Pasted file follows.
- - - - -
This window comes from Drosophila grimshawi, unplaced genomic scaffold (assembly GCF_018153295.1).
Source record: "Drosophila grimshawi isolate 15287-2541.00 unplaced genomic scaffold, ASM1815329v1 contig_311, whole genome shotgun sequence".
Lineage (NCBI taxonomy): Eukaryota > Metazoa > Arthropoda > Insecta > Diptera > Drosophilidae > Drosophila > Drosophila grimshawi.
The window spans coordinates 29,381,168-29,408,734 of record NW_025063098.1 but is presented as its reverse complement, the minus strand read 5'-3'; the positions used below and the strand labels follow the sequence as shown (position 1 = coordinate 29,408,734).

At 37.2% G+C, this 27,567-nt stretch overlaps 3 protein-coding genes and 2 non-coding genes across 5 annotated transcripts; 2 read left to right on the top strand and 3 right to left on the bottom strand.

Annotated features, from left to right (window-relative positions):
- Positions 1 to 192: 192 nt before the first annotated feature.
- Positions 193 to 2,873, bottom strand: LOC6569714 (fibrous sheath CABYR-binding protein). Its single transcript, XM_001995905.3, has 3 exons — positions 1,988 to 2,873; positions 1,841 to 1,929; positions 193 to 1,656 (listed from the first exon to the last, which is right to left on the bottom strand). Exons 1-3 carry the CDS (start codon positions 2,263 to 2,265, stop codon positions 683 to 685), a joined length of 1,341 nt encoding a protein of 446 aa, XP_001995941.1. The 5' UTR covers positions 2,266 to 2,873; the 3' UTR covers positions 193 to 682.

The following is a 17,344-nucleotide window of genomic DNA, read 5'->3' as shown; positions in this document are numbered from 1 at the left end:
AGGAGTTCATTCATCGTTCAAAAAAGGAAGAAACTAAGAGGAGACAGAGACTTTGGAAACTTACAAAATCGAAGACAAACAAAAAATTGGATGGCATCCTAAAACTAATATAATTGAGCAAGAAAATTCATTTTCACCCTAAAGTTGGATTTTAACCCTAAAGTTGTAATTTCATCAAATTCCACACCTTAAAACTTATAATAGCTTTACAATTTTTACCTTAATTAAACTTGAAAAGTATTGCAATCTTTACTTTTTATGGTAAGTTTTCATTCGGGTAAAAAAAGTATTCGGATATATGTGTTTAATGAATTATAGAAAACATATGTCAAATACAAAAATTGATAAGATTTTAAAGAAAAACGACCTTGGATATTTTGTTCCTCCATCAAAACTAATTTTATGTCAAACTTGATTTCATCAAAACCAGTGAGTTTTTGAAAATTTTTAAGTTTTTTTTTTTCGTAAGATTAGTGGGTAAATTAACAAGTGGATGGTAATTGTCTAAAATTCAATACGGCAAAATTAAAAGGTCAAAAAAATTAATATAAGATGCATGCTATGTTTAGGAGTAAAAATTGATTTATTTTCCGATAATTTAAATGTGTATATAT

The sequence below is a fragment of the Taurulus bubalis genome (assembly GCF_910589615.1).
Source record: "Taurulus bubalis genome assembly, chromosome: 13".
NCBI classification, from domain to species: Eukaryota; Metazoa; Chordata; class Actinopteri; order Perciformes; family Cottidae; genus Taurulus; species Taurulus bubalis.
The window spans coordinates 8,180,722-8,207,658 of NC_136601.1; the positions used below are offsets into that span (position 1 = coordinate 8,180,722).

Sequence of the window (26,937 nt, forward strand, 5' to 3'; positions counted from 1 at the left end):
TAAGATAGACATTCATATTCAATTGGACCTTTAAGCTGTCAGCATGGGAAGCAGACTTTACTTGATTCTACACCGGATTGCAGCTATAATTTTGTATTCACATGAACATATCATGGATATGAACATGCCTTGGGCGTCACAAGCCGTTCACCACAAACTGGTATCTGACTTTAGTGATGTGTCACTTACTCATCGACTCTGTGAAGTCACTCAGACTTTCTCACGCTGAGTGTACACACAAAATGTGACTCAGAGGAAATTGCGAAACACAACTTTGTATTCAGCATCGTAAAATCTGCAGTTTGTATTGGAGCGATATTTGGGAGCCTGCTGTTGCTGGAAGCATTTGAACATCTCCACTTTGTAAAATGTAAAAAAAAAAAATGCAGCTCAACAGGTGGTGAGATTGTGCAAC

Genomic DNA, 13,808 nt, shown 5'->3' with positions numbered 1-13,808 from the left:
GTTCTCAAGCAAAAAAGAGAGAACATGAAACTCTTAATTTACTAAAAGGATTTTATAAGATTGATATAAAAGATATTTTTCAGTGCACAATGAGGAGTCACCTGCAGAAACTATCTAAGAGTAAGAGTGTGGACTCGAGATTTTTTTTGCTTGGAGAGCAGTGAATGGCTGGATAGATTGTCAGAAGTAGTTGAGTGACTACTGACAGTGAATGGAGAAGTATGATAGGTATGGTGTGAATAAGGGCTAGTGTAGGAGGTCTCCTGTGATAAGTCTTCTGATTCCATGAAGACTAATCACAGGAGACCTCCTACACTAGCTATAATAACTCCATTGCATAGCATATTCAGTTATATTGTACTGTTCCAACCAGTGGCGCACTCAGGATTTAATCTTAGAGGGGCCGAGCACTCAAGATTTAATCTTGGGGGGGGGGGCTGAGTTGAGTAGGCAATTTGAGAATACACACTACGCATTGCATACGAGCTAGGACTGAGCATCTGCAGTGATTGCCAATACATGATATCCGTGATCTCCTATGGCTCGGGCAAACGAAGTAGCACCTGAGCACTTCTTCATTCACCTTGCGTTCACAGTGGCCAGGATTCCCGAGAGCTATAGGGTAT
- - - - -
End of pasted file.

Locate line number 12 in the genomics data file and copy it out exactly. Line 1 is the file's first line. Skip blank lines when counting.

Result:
Source record: "Taurulus bubalis genome assembly, chromosome: 13".